Makes me wonder where this ranks on the "most expensive space mission" scale.  Apollo missions must have cost substantially more than this.  Cassini cost more.  Hubble too, and surely several ISS missions if the cost of the station hardware was included.

 - Ed Kyle

Offline kfetter

  • Member
  • Posts: 1
  • Liked: 0
  • Likes Given: 0
Re: Delta IV Heavy: NRO L-26
« Reply #115 on: 01/08/2009 12:11 AM »
They are saying so far, at the united launch alliance website, the launch date of Jan 13

http://www.ulalaunch.com/index.html

Offline ChrisGebhardt

  • Assistant Managing Editor
  • Global Moderator
  • Senior Member
  • *****
  • Posts: 5504
  • ad astra scientia
  • ~1 AU
  • Liked: 2190
  • Likes Given: 365
Re: Delta IV Heavy: NRO L-26
« Reply #116 on: 01/08/2009 02:09 AM »
Anybody thinking about going to watch this?  I am, just not sure if I'll be able to yet... :)


Depends on the time. It's the first day of classes for me but if the launch is early enough or late enough, I'll be there.

Online Chris Bergin

Re: Delta IV Heavy: NRO L-26
« Reply #117 on: 01/09/2009 06:29 PM »
From ULA PAO Mike:

Hi, you’ll see releases from the Air Force, but just in case, I wanted to give you some critical times for the upcoming Delta IV heavy launch.

 

1)       The unclassified launch period was announced today.  The launch will take place Jan. 13, between 7 p.m. – midnight.  The exact launch time will be announced Jan. 12, 4 p.m.

2)       Remote camera set up/MST rollback:  Please meet at the old Space Florida parking lot at the front of Cape Canaveral AFS Jan. 13, 0745 for escort.  We’ll arrive at the pad at 0815 and depart at 1015.  The MST will rollback during this time so you can see the rocket.

3)       Launch viewing:  The meet time for media who need to be escorted to the KSC press site for the launch is Jan. 13, 6:15 p.m.  We will meet at the new KSC Pass and ID badging station near the KSC visitor complex on SR 405. Those media who are already KSC badged can proceed directly to the press site. 

 

Other Notes:  The launch broadcast will begin 25 minutes prior to T-0 and end just after payload fairing separation, approximately 8-10 minutes into the flight. It will also be simulcast on the ULA website at www.ulalaunch.com.  The satellite coordinates are below:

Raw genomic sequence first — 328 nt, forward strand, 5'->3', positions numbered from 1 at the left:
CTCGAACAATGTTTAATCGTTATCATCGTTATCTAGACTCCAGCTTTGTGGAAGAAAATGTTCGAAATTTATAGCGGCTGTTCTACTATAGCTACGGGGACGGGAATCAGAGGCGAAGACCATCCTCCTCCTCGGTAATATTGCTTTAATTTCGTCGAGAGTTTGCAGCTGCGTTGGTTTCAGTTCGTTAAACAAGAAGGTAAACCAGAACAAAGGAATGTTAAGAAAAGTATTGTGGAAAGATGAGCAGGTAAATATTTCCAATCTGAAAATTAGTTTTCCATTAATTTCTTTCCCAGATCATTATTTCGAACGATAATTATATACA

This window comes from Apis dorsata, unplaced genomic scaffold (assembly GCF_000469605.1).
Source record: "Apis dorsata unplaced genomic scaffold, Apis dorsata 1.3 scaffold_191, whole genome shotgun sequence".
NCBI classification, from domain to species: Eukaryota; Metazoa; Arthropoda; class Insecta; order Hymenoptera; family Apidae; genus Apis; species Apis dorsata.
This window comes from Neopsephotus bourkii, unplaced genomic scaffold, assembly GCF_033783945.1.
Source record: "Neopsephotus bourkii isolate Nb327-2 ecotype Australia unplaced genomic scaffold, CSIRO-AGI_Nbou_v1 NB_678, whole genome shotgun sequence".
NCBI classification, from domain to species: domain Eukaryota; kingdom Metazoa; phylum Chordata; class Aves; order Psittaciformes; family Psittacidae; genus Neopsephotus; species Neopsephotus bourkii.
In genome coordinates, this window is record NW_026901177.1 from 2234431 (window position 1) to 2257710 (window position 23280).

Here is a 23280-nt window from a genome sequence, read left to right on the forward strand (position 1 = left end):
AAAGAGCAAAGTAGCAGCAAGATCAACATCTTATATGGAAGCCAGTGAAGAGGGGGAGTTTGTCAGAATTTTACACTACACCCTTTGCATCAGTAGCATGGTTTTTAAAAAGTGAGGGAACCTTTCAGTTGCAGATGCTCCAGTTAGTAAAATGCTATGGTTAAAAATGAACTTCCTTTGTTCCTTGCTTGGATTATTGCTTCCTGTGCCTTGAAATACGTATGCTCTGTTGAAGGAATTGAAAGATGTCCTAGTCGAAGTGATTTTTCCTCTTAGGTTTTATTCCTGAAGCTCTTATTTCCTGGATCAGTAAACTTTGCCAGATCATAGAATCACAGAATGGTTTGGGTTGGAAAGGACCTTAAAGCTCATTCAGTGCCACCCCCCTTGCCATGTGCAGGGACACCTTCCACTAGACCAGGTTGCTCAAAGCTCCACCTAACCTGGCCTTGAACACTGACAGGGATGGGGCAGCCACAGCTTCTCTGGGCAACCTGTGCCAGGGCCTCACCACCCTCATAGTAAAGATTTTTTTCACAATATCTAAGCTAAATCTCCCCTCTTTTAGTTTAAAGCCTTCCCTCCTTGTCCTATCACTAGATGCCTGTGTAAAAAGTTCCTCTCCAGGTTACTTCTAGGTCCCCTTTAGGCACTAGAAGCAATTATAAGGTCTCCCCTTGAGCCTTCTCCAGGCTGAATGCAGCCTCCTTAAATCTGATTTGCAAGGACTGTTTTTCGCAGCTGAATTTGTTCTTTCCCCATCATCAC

Carrier: INTELSAT

Satellite: GALAXY 28C

Transponder - GAL28C-15

Orbital Position: 89 DEGREES WEST

Band: C

Bandwidth: 36.00 MHZ

Uplink Frequency: 6225.0000 Horizontal

Downlink Frequency: 4000.0000 Vertical

 

NOTE: SPLIT AUDIO

Complete Broadcast Audio on 6.8 MHz subcarrier (Right Channel Audio)

Rocket Blast-off / PAD ONLY audio 6.2  MHz subcarrier (Left Channel Audio)


Offline William Graham

  • Senior Member
  • *****
  • Posts: 4060
  • Liked: 88
  • Likes Given: 57
Re: Delta IV Heavy: NRO L-26
« Reply #118 on: 01/09/2009 07:02 PM »
From ULA PAO Mike:

Hi, you’ll see releases from the Air Force, but just in case, I wanted to give you some critical times for the upcoming Delta IV heavy launch.

 

1)       The unclassified launch period was announced today.  The launch will take place Jan. 13, between 7 p.m. – midnight.  The exact launch time will be announced Jan. 12, 4 p.m.

2)       Remote camera set up/MST rollback:  Please meet at the old Space Florida parking lot at the front of Cape Canaveral AFS Jan. 13, 0745 for escort.  We’ll arrive at the pad at 0815 and depart at 1015.  The MST will rollback during this time so you can see the rocket.

3)       Launch viewing:  The meet time for media who need to be escorted to the KSC press site for the launch is Jan. 13, 6:15 p.m.  We will meet at the new KSC Pass and ID badging station near the KSC visitor complex on SR 405. Those media who are already KSC badged can proceed directly to the press site. 

 

Other Notes:  The launch broadcast will begin 25 minutes prior to T-0 and end just after payload fairing separation, approximately 8-10 minutes into the flight. It will also be simulcast on the ULA website at www.ulalaunch.com.  The satellite coordinates are below:

 

Carrier: INTELSAT

Satellite: GALAXY 28C

Transponder - GAL28C-15

Orbital Position: 89 DEGREES WEST

Band: C

Bandwidth: 36.00 MHZ

Uplink Frequency: 6225.0000 Horizontal

Downlink Frequency: 4000.0000 Vertical

 

NOTE: SPLIT AUDIO

Complete Broadcast Audio on 6.8 MHz subcarrier (Right Channel Audio)

Rocket Blast-off / PAD ONLY audio 6.2  MHz subcarrier (Left Channel Audio)



Are those times in EST?

Offline Nick L.

  • Elite Veteran
  • Senior Member
  • *****
  • Posts: 3860
  • A unique little aerospace company
  • Liked: 4
  • Likes Given: 4
Re: Delta IV Heavy: NRO L-26
« Reply #119 on: 01/10/2009 06:05 PM »
I think so. I assume the timing of the webcast end is due to the classified payload?
"Now you may leave here for four days in space, but when you return it's the same old place..."

Tags: